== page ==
William R. Buck
Leucodontopsis Renauld & Cardot
Plants medium-sized, bright- to yellow-green to bronze; creeping stolons turning away from substrate to form erect stems that are not or little branched. Stem leaves dense, not seriate, appressed when dry, spreading when moist, oblong-lanceolate to oblong-ovate, concave, plicate, broadly and gradually acuminate; base somewhat decurrent; margins revolute from just below apex to mid-alar region; costa single, ending about 2/3 the leaf length, often obscured, especially above, by plicae; laminal cells linear-flexuose, 1-papillose, firm-walled, ± porose; alar cells well differentiated in large, conspicuous areas, oblate, collenchymatous. Seta elongate, ca. 6 mm. Capsule well exserted, short-cylindric; annulus and operculum not seen. Calyptra not known.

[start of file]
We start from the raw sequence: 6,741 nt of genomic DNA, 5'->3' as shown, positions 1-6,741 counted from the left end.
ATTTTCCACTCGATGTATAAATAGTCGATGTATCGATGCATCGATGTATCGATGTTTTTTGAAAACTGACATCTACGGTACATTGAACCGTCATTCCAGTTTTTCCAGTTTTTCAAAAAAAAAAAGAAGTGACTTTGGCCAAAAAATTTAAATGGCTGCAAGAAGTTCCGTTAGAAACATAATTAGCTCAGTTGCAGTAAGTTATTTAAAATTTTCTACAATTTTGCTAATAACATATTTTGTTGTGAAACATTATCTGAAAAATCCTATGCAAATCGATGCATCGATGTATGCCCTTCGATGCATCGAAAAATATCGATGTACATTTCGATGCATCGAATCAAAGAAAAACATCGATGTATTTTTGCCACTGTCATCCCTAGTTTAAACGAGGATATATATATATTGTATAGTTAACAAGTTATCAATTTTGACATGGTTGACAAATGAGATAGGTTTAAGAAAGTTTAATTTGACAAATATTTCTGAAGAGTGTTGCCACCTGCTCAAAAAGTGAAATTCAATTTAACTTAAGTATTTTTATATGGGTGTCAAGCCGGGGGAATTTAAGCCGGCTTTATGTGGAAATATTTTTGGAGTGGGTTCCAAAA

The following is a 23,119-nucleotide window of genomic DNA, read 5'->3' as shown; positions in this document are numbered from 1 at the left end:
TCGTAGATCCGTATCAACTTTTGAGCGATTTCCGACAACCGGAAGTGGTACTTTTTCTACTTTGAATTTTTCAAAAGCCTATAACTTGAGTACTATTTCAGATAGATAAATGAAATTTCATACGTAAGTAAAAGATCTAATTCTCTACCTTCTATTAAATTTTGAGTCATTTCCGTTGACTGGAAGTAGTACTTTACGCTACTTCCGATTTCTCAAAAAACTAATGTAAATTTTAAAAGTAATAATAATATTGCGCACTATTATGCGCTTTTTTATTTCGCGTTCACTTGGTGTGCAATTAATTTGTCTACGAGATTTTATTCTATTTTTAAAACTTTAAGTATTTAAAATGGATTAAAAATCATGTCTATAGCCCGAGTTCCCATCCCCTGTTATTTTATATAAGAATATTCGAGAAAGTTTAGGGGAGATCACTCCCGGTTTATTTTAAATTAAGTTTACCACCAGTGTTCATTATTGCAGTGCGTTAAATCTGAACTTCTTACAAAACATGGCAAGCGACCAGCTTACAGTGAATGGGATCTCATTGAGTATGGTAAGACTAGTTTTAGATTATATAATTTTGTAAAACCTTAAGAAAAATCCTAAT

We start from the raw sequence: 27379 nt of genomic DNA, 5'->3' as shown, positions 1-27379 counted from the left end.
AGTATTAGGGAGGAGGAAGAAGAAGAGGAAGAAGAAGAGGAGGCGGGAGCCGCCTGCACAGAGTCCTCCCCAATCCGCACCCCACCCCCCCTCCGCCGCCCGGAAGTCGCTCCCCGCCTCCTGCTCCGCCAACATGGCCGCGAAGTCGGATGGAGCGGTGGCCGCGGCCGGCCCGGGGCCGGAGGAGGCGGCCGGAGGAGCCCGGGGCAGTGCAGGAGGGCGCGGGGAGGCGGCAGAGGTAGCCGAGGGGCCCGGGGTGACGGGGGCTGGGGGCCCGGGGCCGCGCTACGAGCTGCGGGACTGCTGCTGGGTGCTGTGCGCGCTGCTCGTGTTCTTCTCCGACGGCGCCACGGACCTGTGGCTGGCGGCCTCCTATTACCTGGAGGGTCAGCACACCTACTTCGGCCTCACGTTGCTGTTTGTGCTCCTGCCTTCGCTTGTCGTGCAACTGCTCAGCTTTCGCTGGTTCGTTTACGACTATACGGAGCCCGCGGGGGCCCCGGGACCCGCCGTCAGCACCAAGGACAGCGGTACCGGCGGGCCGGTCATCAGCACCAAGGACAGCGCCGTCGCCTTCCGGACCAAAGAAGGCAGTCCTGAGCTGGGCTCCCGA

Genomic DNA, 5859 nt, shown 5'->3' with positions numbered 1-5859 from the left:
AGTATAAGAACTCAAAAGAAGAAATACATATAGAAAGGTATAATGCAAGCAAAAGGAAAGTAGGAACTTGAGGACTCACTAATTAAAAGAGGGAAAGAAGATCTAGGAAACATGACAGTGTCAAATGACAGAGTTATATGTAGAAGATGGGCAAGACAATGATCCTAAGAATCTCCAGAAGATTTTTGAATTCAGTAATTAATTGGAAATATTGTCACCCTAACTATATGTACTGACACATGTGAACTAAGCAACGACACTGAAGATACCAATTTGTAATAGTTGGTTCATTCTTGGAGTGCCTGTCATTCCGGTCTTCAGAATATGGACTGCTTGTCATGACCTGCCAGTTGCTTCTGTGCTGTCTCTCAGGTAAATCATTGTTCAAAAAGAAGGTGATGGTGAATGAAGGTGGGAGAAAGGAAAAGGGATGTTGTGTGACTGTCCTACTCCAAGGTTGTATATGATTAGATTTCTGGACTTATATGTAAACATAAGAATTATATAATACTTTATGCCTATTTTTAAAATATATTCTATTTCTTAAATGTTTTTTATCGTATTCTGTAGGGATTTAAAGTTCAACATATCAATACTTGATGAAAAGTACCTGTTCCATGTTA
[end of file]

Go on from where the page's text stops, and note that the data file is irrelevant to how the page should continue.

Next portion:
Species probably 1 (1 in flora); North America, West Indies, Central America, South America, Africa, Asia.
Henicodium is distinguished by mostly unbranched, erect stems with revolute-margined leaves. The leaf cells are 1-papillose (individual leaves may sometimes be smooth) and the costa ends well below the leaf apex. Gemmae are regularly produced on older stems in large clusters in distal leaf axils.
Buck, W. R. 1989. Henicodium replaces Leucodontopsis (Pterobryaceae). Bryologist 92: 534. Buck, W. R. 1998. Pleurocarpous mosses of the West Indies. Mem. New York Bot. Gard. 82: 1--400.